Under Budget 2019 proposals, the instant asset deduction was expanded for the 2018-19 and 2019-20 years. The deduction allowance was increased for assets costing up to $30,000 (previously $20,000), and increased the qualifying business turnover ceiling to $50 million.

In March 2020, the Coronavirus government support initiatives further expanded the concessions:

  1. From 12 March 2020 the write off allowance is increased from $30,000 to $150,000 to apply until 30 June 2020, with the eligible business turnover ceiling increased from $50 million to $500 million.
  2. From 12 March 2020 accelerated depreciation is available for businesses with a turnover up to $500 million (not otherwise using the instant asset rules) to allow an additional deduction of 50% of the asset cost in the year of purchase, and with existing depreciation rules applying to the balance. This measure applies until 30 June 2021.

See more details here.

Bushfire Relief Payments Tax Exempt

Legislation has been passed to exempt Bushfires Disaster Relief Payments from tax. See Income on which you don’t pay tax.

Research and Development Incentives

Legislation is before parliament to adjust the R&D tax offset scheme, which would take effect from the 2019-20 financial year.

The overall effect of the changes is to reduce the value of the offsets somewhat, and to tie the offset values to amounts spent as a proportion of total expenses. See R&D Tax Incentives.

Salary Sacrifice Integrity

Legislation has been passed to ensure that an individual’s salary sacrifice contributions cannot be used in the calculation of an employer’s minimum superannuation guarantee obligations – currently 9.5% of Ordinary Time Earnings.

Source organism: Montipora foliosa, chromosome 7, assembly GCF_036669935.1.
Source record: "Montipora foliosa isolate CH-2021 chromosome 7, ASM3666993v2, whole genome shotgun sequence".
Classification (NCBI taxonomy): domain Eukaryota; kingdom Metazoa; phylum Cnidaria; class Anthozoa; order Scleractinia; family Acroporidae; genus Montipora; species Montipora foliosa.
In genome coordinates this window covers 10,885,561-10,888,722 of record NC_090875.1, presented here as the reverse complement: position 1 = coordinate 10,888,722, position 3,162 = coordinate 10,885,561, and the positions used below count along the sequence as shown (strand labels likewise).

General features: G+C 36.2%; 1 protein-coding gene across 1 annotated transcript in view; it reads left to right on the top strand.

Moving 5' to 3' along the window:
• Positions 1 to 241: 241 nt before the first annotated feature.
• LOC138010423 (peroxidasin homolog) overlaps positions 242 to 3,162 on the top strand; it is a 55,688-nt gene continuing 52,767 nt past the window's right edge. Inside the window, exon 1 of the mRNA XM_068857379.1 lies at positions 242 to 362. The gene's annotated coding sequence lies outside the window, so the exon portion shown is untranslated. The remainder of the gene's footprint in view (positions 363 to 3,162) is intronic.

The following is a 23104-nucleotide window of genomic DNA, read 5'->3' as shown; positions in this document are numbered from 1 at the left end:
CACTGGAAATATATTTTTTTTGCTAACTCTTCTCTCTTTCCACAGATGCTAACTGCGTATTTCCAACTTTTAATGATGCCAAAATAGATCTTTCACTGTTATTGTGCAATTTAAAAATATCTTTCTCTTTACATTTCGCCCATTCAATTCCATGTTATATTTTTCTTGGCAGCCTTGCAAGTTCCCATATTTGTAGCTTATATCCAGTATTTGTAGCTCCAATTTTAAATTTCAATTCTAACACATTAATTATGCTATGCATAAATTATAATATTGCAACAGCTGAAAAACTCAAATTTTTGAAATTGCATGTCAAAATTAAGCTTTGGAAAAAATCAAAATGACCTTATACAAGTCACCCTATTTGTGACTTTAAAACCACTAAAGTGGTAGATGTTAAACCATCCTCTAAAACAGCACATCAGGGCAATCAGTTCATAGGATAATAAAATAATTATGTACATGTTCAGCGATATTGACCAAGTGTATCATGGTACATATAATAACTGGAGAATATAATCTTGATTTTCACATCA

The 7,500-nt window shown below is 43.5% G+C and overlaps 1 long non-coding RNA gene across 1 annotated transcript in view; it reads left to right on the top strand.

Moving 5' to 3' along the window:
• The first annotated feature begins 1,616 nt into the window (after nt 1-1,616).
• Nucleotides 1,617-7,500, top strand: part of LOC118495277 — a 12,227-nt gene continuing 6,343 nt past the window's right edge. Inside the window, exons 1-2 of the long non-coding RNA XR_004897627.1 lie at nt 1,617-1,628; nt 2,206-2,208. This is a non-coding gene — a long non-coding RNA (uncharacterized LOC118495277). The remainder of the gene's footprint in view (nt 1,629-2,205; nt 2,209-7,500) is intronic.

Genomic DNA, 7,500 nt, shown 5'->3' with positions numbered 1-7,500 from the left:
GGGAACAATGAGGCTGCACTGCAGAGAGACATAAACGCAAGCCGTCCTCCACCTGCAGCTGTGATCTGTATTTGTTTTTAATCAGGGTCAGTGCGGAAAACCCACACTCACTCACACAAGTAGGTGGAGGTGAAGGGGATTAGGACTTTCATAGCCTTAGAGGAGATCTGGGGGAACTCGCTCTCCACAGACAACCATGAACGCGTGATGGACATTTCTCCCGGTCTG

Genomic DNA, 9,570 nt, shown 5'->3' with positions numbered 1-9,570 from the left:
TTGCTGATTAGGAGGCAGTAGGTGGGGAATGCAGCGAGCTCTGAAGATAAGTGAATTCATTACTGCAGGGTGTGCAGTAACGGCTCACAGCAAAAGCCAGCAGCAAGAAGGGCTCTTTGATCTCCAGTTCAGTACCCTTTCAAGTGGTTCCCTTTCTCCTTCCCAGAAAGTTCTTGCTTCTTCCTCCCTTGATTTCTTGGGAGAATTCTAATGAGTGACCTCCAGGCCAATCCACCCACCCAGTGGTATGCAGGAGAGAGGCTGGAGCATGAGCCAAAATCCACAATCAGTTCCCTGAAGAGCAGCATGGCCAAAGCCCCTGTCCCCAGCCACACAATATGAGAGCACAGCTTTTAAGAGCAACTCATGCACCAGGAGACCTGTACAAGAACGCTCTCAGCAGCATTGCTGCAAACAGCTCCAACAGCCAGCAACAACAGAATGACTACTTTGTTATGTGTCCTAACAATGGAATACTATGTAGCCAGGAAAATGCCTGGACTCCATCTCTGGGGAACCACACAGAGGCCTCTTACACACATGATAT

The meaning of Ordinary Time Earnings for super guarantee purposes has been expanded to include amounts which would be OTE, had they not been salary sacrificed into qualifying superannuation.

The amendments take effect for quarterly periods starting 1 January 2020.

See Treasury Laws Amendment (2019 Tax Integrity and Other Measures No. 1) Bill 2019 and Super Guarantee.

Deductions for vacant land limited from 1 July 2019

With effect from 1 July 2019 deductions for expenses associated with holding vacant land are not allowed. Exceptions (including farmland) are detailed here: Deductions for vacant land

Home Office Expenses – ‘Shortcut’ Rate of 80 cents per hour

Claims commencing 1 March 2020 can (optionally) be calculated at the rate of 80 cents per hour worked from home.

This rate is designed to cover all costs, and the only records required to be kept are time records, showing the hours worked from home.

See further: Home Office Expenses

See also: Overview of key changes (ATO Tax Time 2020)

Tax Calculator

Tax Calculator 2020 (Resident Individual)

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* Calculator Notes: Calculations are estimates based on legislated tax rates. Rounding errors may be present in the calculated results. Medicare: For the purposes of estimation the calculator assumes a Medicare exemption up to the single income earner exemption level for 2019-20 which is $22,801. The Medicare percentage selection box is included should you wish to adjust the calculated Medicare percentage at higher levels of income. The current Medicare income exemption levels can be reviewed here. LITO: The full value of LITO + LMITO on lower levels of income is $955, however it is not refundable, and so the actual credit is limited to the amount of tax payable on lower levels of income. See LITO info here.

This page was last modified 2020-09-15